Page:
Dance’s new leading ladies fight back: How female vocalists are now writing their own hits

    New leading ladies of dance fight back

    How female vocalists are now writing their own hits
    Mystery of the Ground Zero wedding photo

    A shot in the dark

    Mystery of the wedding photo from Ground Zero
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    His life, the universe and everything

    New biography sheds light on comic genius of Douglas Adams
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    Save us from small screen superheroes

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    12 best hotel spas in the UK

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    These Iranian-controlled Shia militias used to specialise in killing American soldiers. Now they are fighting Isis, backed up by US airstrikes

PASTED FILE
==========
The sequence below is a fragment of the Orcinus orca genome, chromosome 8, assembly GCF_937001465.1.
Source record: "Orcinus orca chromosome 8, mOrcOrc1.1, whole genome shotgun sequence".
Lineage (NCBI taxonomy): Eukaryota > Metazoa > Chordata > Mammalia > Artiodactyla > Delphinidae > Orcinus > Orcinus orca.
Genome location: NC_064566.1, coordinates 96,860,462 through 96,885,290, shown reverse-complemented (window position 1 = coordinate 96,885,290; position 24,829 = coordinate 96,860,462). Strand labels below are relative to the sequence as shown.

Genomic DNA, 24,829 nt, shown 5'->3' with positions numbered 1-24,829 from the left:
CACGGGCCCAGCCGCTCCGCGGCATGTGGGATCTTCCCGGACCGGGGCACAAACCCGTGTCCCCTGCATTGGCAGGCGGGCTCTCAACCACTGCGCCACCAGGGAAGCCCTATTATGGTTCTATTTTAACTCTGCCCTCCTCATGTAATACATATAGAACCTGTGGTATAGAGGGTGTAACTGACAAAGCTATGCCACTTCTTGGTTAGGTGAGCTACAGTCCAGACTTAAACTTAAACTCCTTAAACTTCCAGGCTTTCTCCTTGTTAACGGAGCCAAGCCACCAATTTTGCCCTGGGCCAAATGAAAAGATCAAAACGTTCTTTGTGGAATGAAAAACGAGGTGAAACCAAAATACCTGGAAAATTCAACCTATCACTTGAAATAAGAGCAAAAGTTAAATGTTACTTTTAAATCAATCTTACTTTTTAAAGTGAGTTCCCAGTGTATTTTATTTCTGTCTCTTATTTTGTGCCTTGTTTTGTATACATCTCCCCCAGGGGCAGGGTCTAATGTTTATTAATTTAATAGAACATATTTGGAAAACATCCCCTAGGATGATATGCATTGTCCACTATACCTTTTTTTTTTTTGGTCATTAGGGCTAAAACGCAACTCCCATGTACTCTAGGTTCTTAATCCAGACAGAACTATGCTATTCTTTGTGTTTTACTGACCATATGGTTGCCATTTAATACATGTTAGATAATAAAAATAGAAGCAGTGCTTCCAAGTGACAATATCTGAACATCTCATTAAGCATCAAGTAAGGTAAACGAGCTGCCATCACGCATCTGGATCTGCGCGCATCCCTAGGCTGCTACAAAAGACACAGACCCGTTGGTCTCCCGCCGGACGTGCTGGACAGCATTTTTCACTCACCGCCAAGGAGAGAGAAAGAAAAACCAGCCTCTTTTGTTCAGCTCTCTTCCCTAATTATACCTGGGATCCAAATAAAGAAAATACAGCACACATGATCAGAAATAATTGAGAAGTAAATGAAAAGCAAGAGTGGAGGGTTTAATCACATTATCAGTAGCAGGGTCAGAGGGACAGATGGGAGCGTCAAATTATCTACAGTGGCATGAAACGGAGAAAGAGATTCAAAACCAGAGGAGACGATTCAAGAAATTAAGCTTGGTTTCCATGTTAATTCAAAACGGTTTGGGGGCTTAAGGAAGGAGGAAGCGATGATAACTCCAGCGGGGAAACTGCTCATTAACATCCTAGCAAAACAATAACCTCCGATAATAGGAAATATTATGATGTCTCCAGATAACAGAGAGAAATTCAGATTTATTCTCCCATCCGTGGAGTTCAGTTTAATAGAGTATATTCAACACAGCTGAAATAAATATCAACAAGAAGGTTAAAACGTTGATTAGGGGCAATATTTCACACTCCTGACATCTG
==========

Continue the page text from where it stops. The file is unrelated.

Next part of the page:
Widespread fear of Isis is producing strange bedfellows

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    Topshop goes part Athena poster, part last spring Prada

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    How to make a Lego masterpiece

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    Meet the ‘Endies’ – city dwellers who are too poor to have fun

    Meet the ‘Endies’ – city dwellers who are too poor to have fun

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    Ian Paisley’s decision to make peace with his IRA enemies